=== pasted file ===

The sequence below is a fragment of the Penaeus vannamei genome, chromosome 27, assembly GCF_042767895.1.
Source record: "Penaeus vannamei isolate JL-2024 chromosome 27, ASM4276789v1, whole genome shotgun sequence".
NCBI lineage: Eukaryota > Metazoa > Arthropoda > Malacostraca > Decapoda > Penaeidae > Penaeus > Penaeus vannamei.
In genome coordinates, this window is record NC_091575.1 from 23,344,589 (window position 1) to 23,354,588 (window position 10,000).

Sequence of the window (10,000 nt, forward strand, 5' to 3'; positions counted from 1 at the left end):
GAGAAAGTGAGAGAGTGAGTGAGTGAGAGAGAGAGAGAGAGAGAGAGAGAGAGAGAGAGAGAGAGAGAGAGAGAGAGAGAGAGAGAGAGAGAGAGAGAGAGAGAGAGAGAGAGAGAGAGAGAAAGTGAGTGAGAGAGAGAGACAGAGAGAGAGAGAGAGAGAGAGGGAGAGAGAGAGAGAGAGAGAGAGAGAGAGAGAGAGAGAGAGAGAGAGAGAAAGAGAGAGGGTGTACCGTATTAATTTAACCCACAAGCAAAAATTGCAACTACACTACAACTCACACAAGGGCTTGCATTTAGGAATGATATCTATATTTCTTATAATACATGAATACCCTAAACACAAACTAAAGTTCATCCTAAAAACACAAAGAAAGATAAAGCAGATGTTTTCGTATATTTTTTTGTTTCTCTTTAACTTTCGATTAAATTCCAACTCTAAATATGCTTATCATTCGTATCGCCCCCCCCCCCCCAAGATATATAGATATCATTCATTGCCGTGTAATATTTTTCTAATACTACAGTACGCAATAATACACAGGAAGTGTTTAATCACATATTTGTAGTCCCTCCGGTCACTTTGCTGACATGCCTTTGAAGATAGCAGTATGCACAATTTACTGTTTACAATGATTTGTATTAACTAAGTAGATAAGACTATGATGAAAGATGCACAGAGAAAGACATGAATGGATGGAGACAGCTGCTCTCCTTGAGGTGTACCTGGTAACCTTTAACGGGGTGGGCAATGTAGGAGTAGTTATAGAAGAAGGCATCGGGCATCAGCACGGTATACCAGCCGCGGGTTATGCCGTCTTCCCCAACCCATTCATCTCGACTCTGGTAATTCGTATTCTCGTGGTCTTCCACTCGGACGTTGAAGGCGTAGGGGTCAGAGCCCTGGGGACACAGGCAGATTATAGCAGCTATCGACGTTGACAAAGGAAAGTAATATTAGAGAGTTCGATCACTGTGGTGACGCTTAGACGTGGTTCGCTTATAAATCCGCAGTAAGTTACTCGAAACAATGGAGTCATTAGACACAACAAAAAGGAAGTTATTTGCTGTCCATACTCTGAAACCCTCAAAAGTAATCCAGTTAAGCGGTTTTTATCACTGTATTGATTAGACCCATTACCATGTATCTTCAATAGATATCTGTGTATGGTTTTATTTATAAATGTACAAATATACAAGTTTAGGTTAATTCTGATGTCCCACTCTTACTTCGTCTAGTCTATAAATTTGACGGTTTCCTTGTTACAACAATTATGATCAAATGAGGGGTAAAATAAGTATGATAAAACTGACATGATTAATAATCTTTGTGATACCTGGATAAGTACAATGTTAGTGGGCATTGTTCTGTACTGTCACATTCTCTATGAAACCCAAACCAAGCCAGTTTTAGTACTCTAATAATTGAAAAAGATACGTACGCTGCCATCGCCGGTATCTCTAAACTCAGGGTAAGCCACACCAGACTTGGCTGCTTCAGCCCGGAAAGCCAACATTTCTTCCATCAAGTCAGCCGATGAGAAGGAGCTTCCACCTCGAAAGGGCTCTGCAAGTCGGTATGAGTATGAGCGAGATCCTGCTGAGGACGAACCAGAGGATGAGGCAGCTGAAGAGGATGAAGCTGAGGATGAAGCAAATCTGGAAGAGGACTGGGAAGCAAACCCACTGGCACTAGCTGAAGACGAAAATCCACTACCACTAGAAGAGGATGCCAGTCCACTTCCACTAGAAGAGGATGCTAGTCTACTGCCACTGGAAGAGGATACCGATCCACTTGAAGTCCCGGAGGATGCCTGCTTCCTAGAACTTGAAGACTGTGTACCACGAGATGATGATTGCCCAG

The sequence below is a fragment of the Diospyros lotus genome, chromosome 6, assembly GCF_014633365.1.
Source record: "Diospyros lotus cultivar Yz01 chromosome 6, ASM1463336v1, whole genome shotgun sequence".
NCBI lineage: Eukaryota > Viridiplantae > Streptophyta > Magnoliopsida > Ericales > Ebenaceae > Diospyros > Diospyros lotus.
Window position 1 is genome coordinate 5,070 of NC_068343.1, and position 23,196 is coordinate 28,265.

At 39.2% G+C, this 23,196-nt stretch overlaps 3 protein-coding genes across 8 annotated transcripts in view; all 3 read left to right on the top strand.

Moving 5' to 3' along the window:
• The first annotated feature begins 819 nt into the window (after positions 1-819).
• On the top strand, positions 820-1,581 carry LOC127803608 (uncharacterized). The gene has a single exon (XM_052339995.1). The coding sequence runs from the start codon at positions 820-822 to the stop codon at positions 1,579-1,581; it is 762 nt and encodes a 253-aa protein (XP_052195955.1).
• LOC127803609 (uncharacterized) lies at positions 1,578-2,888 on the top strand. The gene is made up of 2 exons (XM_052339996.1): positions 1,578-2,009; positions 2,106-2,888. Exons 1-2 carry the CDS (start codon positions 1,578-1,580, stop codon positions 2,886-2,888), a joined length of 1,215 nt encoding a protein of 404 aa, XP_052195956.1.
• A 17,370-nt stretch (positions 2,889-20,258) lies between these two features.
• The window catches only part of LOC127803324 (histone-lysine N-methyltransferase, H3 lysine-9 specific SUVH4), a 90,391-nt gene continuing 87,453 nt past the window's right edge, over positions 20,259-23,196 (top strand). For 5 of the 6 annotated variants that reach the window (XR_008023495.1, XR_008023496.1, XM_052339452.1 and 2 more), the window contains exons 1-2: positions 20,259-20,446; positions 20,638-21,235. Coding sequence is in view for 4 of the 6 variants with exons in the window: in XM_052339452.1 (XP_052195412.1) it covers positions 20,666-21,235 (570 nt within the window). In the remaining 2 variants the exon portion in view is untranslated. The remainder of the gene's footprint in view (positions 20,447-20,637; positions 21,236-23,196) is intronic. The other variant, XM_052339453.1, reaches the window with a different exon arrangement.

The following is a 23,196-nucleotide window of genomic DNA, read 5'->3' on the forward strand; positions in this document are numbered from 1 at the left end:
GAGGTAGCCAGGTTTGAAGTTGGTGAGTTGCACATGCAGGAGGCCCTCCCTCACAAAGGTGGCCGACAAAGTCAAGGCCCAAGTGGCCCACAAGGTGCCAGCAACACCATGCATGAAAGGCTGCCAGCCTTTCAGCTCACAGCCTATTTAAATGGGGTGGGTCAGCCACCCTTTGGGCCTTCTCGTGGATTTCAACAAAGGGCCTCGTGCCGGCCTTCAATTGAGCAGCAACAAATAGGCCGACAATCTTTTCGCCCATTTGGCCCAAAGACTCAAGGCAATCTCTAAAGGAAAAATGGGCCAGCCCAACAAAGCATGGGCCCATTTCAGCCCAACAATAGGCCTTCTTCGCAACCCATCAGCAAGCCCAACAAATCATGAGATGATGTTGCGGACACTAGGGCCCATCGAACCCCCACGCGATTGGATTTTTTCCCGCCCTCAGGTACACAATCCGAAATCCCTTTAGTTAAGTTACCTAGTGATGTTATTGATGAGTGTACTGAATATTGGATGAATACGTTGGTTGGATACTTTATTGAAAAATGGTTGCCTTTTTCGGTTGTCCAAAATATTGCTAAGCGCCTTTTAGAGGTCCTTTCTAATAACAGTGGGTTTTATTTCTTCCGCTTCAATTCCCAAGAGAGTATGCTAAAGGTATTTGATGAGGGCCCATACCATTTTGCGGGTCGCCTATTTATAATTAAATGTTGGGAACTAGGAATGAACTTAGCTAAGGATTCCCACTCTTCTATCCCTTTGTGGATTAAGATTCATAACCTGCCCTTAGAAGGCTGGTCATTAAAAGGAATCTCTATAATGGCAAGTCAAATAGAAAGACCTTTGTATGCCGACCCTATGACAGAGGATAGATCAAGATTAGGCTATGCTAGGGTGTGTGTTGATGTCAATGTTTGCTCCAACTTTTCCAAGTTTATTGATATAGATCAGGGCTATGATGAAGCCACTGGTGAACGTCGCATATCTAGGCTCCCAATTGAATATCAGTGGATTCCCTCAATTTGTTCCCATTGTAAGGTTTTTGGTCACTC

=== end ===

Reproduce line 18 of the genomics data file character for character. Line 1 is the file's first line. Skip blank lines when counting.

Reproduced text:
The following is a 23,196-nucleotide window of genomic DNA, read 5'->3' on the forward strand; positions in this document are numbered from 1 at the left end: